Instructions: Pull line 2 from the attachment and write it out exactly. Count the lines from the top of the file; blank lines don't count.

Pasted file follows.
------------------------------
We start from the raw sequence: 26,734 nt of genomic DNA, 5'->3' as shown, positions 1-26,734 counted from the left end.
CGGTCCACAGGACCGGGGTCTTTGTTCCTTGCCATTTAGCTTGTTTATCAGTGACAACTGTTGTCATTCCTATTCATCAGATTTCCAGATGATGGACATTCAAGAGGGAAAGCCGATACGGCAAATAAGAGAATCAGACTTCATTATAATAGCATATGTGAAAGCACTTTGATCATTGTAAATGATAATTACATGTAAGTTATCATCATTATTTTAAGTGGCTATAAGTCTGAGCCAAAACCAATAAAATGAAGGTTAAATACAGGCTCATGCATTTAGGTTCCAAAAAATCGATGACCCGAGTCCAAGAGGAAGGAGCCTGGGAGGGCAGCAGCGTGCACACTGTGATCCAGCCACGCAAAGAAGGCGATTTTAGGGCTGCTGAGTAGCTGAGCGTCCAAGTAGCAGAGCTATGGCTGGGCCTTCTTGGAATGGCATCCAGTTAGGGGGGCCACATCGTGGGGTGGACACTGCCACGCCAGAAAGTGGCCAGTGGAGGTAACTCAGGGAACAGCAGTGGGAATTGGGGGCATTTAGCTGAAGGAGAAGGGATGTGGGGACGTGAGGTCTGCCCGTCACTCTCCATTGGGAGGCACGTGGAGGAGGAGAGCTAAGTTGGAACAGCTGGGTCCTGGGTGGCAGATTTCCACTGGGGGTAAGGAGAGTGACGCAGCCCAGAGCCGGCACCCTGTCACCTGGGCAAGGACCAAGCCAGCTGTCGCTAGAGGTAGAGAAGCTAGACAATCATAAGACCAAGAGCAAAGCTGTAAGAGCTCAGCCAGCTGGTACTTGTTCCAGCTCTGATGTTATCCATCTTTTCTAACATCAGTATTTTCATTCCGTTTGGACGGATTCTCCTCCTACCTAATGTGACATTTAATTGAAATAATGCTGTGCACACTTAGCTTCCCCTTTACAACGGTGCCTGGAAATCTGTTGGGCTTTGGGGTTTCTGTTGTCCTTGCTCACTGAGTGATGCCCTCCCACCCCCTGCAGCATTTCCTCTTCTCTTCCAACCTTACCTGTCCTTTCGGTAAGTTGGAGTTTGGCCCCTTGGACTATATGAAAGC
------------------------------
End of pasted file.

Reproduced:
CGGTCCACAGGACCGGGGTCTTTGTTCCTTGCCATTTAGCTTGTTTATCAGTGACAACTGTTGTCATTCCTATTCATCAGATTTCCAGATGATGGACATTCAAGAGGGAAAGCCGATACGGCAAATAAGAGAATCAGACTTCATTATAATAGCATATGTGAAAGCACTTTGATCATTGTAAATGATAATTACATGTAAGTTATCATCATTATTTTAAGTGGCTATAAGTCTGAGCCAAAACCAATAAAATGAAGGTTAAATACAGGCTCATGCATTTAGGTTCCAAAAAATCGATGACCCGAGTCCAAGAGGAAGGAGCCTGGGAGGGCAGCAGCGTGCACACTGTGATCCAGCCACGCAAAGAAGGCGATTTTAGGGCTGCTGAGTAGCTGAGCGTCCAAGTAGCAGAGCTATGGCTGGGCCTTCTTGGAATGGCATCCAGTTAGGGGGGCCACATCGTGGGGTGGACACTGCCACGCCAGAAAGTGGCCAGTGGAGGTAACTCAGGGAACAGCAGTGGGAATTGGGGGCATTTAGCTGAAGGAGAAGGGATGTGGGGACGTGAGGTCTGCCCGTCACTCTCCATTGGGAGGCACGTGGAGGAGGAGAGCTAAGTTGGAACAGCTGGGTCCTGGGTGGCAGATTTCCACTGGGGGTAAGGAGAGTGACGCAGCCCAGAGCCGGCACCCTGTCACCTGGGCAAGGACCAAGCCAGCTGTCGCTAGAGGTAGAGAAGCTAGACAATCATAAGACCAAGAGCAAAGCTGTAAGAGCTCAGCCAGCTGGTACTTGTTCCAGCTCTGATGTTATCCATCTTTTCTAACATCAGTATTTTCATTCCGTTTGGACGGATTCTCCTCCTACCTAATGTGACATTTAATTGAAATAATGCTGTGCACACTTAGCTTCCCCTTTACAACGGTGCCTGGAAATCTGTTGGGCTTTGGGGTTTCTGTTGTCCTTGCTCACTGAGTGATGCCCTCCCACCCCCTGCAGCATTTCCTCTTCTCTTCCAACCTTACCTGTCCTTTCGGTAAGTTGGAGTTTGGCCCCTTGGACTATATGAAAGC